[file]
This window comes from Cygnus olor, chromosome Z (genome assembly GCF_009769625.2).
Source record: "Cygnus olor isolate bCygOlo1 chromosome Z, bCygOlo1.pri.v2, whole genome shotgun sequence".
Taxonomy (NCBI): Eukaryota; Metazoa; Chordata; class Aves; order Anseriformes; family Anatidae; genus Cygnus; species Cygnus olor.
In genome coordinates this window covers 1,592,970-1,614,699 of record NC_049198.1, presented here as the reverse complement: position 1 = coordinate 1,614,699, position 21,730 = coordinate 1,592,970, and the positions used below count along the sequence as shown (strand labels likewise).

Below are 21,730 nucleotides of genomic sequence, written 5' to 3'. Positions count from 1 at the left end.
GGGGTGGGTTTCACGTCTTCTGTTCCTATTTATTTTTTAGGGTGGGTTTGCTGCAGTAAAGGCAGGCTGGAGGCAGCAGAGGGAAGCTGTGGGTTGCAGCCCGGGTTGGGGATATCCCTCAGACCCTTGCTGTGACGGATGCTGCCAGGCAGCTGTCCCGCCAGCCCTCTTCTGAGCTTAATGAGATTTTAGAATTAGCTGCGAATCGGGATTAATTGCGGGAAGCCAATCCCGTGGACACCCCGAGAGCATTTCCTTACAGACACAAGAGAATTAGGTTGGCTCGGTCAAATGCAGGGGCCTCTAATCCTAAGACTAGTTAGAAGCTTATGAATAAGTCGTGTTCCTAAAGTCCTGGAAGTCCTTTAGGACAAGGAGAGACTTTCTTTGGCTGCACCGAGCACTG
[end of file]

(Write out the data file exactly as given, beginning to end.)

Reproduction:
This window comes from Cygnus olor, chromosome Z (genome assembly GCF_009769625.2).
Source record: "Cygnus olor isolate bCygOlo1 chromosome Z, bCygOlo1.pri.v2, whole genome shotgun sequence".
Taxonomy (NCBI): Eukaryota; Metazoa; Chordata; class Aves; order Anseriformes; family Anatidae; genus Cygnus; species Cygnus olor.
In genome coordinates this window covers 1,592,970-1,614,699 of record NC_049198.1, presented here as the reverse complement: position 1 = coordinate 1,614,699, position 21,730 = coordinate 1,592,970, and the positions used below count along the sequence as shown (strand labels likewise).

Below are 21,730 nucleotides of genomic sequence, written 5' to 3'. Positions count from 1 at the left end.
GGGGTGGGTTTCACGTCTTCTGTTCCTATTTATTTTTTAGGGTGGGTTTGCTGCAGTAAAGGCAGGCTGGAGGCAGCAGAGGGAAGCTGTGGGTTGCAGCCCGGGTTGGGGATATCCCTCAGACCCTTGCTGTGACGGATGCTGCCAGGCAGCTGTCCCGCCAGCCCTCTTCTGAGCTTAATGAGATTTTAGAATTAGCTGCGAATCGGGATTAATTGCGGGAAGCCAATCCCGTGGACACCCCGAGAGCATTTCCTTACAGACACAAGAGAATTAGGTTGGCTCGGTCAAATGCAGGGGCCTCTAATCCTAAGACTAGTTAGAAGCTTATGAATAAGTCGTGTTCCTAAAGTCCTGGAAGTCCTTTAGGACAAGGAGAGACTTTCTTTGGCTGCACCGAGCACTG